Science 3 min read

New Study Explains How Electronic Cigarettes Damage Brain Stem Cells

Electronic cigarettes have gained popularity across the globe as a substitute for tobacco. However, despite claims that it poses no risk to human health, a new study revealed that e-cigarettes have a damaging effect on our brain's neural stem cells.

sarahjohnson1 / Pixabay

sarahjohnson1 / Pixabay

While electronic cigarettes may not be as deadly as the conventional ones, a recent study suggests that they aren’t healthy either.

E-cigarettes were first introduced into the Chinese market back in 2004 as an alternative to tobacco burning. It quickly enjoyed adoption.

In 2016, about 3.2 percent of adults in the United States were using the electronic nicotine delivery system.

But, the number has grown since then. Today, vaping is the most popular form of tobacco use among teens in the U.S. Its use among high school students rose by 900 percent between 2011 and 2015.

Now researchers at the University of California, Riverside are saying that electronic cigarettes produce stress response in neural stem cells. In other words, when users inhale the fumes, it travels through the olfactory tracks to damage stem cells in the brain.

According to the first author of the study, Atena Zahedi:

“Although originally introduced as safer, ECs, such as Vuse and JUUL, are not harmless. Even short-term exposure can stress cells in a manner that may lead, with chronic use, to cell death or disease. Our observations are likely to pertain to any product containing nicotine.”

How Electronic Cigarettes Can Damage Brain Stem Cells

Stem cells ultimately develop into specialized cells with more specific functions, such as blood cells, brain cells, or bone. Before that happens, they are susceptible to stress, which makes them the perfect model to study exposure to toxicants, such as cigarette smoke.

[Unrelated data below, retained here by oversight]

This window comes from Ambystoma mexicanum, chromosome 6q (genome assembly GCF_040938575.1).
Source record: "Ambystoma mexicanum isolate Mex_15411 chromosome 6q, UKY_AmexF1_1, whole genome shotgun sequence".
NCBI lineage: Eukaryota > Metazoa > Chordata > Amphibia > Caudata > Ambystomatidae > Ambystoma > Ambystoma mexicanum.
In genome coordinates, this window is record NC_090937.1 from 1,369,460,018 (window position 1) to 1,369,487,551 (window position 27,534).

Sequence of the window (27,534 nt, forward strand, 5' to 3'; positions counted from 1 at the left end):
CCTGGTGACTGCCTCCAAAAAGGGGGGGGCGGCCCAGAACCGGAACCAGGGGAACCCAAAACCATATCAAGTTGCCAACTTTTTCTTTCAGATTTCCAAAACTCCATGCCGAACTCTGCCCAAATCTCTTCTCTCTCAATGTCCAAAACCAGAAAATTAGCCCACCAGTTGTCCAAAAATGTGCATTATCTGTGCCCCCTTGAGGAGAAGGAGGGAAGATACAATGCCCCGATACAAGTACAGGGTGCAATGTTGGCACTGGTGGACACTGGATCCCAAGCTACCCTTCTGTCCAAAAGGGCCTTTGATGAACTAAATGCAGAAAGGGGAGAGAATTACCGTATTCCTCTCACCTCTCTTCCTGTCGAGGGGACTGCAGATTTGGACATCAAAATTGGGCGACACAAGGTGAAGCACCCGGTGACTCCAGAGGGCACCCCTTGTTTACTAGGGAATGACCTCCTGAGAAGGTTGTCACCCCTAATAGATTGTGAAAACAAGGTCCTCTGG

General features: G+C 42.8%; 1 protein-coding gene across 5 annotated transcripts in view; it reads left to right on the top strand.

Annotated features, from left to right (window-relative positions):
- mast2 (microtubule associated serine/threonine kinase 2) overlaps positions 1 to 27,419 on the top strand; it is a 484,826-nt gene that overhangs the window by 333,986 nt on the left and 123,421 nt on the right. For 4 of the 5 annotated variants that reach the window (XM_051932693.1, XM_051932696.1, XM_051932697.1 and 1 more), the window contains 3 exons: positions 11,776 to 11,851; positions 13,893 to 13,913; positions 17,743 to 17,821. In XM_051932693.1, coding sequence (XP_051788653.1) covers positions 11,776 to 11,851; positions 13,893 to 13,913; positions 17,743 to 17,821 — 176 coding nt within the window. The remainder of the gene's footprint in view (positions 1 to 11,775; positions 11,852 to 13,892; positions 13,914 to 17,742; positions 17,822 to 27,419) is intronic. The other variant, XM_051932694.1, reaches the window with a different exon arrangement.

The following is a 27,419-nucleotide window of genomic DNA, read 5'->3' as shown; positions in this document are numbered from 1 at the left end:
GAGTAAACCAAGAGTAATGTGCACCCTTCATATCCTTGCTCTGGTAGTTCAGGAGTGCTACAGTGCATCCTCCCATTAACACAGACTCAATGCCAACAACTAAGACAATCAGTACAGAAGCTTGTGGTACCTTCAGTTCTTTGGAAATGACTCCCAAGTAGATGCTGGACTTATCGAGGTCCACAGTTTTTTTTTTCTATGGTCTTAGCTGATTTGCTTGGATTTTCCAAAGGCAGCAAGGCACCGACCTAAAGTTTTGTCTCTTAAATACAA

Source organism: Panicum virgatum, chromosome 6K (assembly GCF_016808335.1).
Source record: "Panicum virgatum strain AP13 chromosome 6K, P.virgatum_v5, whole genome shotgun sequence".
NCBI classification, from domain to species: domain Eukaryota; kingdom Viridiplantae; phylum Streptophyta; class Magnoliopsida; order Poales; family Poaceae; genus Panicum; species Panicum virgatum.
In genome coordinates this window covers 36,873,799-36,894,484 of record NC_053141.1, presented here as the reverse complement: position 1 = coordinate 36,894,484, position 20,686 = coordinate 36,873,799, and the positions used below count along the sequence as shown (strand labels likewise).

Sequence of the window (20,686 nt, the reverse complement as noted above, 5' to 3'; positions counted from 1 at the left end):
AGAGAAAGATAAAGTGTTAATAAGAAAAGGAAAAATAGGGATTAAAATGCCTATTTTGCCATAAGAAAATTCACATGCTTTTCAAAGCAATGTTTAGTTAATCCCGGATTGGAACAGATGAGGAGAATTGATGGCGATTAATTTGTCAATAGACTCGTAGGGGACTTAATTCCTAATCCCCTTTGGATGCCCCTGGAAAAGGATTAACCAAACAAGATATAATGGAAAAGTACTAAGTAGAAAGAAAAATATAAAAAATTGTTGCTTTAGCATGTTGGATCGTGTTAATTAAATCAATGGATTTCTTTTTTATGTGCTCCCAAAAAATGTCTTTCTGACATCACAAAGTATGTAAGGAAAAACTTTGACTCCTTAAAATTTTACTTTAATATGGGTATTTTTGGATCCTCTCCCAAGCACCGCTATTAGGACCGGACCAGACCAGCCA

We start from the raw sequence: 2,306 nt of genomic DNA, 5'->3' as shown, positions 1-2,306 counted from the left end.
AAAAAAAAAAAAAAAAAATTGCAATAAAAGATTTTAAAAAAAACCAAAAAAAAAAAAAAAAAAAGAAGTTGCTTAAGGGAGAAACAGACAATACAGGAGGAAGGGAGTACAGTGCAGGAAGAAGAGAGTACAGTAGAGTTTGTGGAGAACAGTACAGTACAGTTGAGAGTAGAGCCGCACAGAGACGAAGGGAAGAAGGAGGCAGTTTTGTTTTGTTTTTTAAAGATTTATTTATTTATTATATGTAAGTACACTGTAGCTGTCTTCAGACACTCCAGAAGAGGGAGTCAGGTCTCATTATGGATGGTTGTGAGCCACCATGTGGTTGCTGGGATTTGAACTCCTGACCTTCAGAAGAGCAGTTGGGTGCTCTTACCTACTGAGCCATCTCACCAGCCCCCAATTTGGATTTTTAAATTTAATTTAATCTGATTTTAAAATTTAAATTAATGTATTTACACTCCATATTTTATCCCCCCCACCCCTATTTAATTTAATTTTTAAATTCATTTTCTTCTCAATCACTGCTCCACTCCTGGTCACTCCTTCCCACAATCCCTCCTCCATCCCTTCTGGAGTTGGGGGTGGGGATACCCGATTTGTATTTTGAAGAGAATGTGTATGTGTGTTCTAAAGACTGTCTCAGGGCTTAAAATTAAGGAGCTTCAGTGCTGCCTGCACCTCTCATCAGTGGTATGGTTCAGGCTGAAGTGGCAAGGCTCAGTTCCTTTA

For the study, the UC researchers used neural stem cells of cultured mouse and identified the mechanism that’s responsible for the EC-induced stem cell toxicity. They are calling it “stress-induced mitochondrial hyperfusion,” or SIMH.

Lead researcher of the study and professor in the Department of Molecular, Cell and Systems Biology, Prue Talbot said:

“SIMH is a protective, survival response. Our data show that exposure of stem cells to e-liquids, aerosols, or nicotine produces a response that leads to SIMH.”

Here is how it happens.

Due to the high level of nicotine in E-cigarettes, the specialized receptors in the neural stem cell membrane becomes flooded with the harmful substance.

Then, a bond forms between nicotine and the receptors, which causes them to open up and allow calcium and other ions into the cell. Eventually, an excess calcium deposit follows.

The excess calcium overload causes swelling in the mitochondria. Not only does this change the components function and morphology, but it could even rupture and leak molecules that could cause cell death.

Zahedi noted:

“If the nicotine stress persists, SIMH collapses, the neural stem cells get damaged and could eventually die. If that happens, no more specialized cells—astrocytes and neurons, for example—can be produced from stem cells.”

The researcher added that a damaged stem cell mitochondria could lead to neurodegenerative diseases and accelerate aging too.

Read More: Researchers Derived Sensory Interneurons From Stem Cells for the First Time

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Sumbo Bello

Sumbo Bello is a creative writer who enjoys creating data-driven content for news sites. In his spare time, he plays basketball and listens to Coldplay.

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